Our aim was to compare the results of first trimester combined test, second trimester triple test, and integrated test in the same pregnant population. We retrospectively studied 927 women, all giving birth to an unaffected baby except for two cases of Down's syndrome. The women underwent a nuchal translucency ultrasound measurement and a blood sampling for pregnancy-associated plasma protein A and free β-hCG subunit (free total chorionic gonadotropin sub-unit) assay in the first trimester of pregnancy. A second trimester biochemical screening (α-fetoprotein, unconjugated oestriol and total hCG) was performed later. The correlations between each pair of markers and between each marker level and maternal age were calculated. No marker showed significant correlation with any other or with maternal age, with the obvious exception of free β-hCG subunit and total hCG. The false-positive rate (cut-off level: 1 in 350 at term) was 1.5% for the first trimester test, 3.6% for the second trimester test and 0.54% for the integrated test. In 10/14 pregnancies, the increased risk in the first trimester was not confirmed neither in the second trimester nor by the integrated test. In 29/33 women with an increased risk in the second trimester, the first trimester and the integrated test results were discordant. The absence of correlation among different marker levels suggests that the information supplied by the first and second trimester tests is different. Integrating first and second trimester markers in a single test could pose the ethical problem of withholding first trimester results and thus denying the possible advantages of an earlier pregnancy termination.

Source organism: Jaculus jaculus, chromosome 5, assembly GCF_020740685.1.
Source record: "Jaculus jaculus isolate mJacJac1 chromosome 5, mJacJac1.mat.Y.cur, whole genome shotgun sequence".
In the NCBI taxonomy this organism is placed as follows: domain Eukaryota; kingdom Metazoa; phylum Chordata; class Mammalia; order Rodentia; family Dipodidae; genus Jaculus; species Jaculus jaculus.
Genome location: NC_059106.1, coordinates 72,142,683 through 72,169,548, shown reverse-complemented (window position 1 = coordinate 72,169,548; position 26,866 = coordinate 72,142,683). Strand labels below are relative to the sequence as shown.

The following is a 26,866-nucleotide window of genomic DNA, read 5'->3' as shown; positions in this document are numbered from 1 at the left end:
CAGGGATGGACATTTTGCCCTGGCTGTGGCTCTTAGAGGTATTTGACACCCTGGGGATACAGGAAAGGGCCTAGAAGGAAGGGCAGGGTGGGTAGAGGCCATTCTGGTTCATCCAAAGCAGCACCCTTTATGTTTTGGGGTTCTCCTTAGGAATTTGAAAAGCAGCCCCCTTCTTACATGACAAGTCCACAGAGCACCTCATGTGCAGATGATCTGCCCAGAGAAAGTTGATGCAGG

- Nuchal translucency thickness
- Prenatal screening
ASJC Scopus subject areas
- Clinical Biochemistry